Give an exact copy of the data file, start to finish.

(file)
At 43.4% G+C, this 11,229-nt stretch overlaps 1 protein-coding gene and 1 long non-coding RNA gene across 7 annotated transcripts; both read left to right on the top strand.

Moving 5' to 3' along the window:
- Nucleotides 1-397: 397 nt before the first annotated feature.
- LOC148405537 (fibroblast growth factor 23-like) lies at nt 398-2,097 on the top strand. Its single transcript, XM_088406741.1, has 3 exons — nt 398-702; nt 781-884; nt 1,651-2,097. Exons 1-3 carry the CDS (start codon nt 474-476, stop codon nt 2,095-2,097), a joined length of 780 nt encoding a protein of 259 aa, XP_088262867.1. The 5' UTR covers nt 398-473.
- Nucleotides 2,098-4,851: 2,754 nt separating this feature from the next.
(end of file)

At 43.4% G+C, this 11,229-nt stretch overlaps 1 protein-coding gene and 1 long non-coding RNA gene across 7 annotated transcripts; both read left to right on the top strand.

Moving 5' to 3' along the window:
- Nucleotides 1-397: 397 nt before the first annotated feature.
- LOC148405537 (fibroblast growth factor 23-like) lies at nt 398-2,097 on the top strand. Its single transcript, XM_088406741.1, has 3 exons — nt 398-702; nt 781-884; nt 1,651-2,097. Exons 1-3 carry the CDS (start codon nt 474-476, stop codon nt 2,095-2,097), a joined length of 780 nt encoding a protein of 259 aa, XP_088262867.1. The 5' UTR covers nt 398-473.
- Nucleotides 2,098-4,851: 2,754 nt separating this feature from the next.